Radioembolization with yttrium-90 (90Y)-emitting microspheres used alone or in combination with systemic chemotherapy is increasingly recognized as an effective therapy for both primary and secondary hepatic malignancies.1 Several studies have suggested an improved overall survival with the addition of radioembolization to chemotherapy.2 ; 3 The aim of pretherapeutic assessment is to establish that safe and effective delivery of the microspheres is possible. This involves radiological assessment of tumoral and nontumoral volumes, portal vein patency, and identification of extrahepatic disease.4 ; 5
Gastrointestinal complications commonly associated with the use of radioembolization include abdominal pain, nausea, vomiting, diarrhea, and transient change in liver function tests. Major complications reported include radiation induced hepatitis, radiation gastritis and gastric ulceration, radiation pneumonitis, and radiation-induced cirrhosis.6 ; 7 There is a paucity of data on cholecystitis as a complication of radioembolization, and the pathogenesis of radiation cholecystitis remains unclear. The incidence of biliary complications postradioembolization is < 10%, of these < 1% require intervention.8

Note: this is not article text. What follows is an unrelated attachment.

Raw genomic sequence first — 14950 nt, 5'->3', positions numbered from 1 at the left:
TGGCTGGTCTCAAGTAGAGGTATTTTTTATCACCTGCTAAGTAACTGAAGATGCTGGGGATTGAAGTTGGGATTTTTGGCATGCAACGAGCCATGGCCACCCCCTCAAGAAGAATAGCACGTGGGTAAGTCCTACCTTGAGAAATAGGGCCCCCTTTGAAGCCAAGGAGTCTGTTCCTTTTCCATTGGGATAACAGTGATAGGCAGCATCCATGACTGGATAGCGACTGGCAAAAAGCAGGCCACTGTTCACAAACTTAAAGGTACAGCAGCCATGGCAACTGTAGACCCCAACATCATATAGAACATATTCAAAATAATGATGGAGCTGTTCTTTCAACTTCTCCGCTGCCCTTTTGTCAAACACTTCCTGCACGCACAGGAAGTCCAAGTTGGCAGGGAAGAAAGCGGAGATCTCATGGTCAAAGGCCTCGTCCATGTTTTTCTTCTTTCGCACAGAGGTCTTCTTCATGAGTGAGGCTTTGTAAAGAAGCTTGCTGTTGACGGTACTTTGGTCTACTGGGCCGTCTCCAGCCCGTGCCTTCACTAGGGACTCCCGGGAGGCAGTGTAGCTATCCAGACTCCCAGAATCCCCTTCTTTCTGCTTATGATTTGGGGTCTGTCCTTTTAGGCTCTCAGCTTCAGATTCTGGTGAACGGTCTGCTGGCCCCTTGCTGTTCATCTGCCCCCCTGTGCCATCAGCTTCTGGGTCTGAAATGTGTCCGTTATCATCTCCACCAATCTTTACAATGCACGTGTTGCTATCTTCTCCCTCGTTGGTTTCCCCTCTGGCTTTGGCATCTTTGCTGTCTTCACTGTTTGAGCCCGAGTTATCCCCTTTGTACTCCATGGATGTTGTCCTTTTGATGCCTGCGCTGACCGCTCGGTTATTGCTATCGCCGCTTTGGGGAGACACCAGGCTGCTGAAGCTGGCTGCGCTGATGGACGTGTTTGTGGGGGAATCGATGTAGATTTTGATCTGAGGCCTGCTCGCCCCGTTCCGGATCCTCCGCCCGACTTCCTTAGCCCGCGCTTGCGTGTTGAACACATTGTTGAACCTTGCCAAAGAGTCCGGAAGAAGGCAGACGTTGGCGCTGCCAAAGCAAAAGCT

We describe a small series of patients who developed cholecystitis as a result of radioembolization and discuss the role of elective prophylactic cholecystectomy in high-risk surgical patients who may develop symptomatic radiation cholecystits.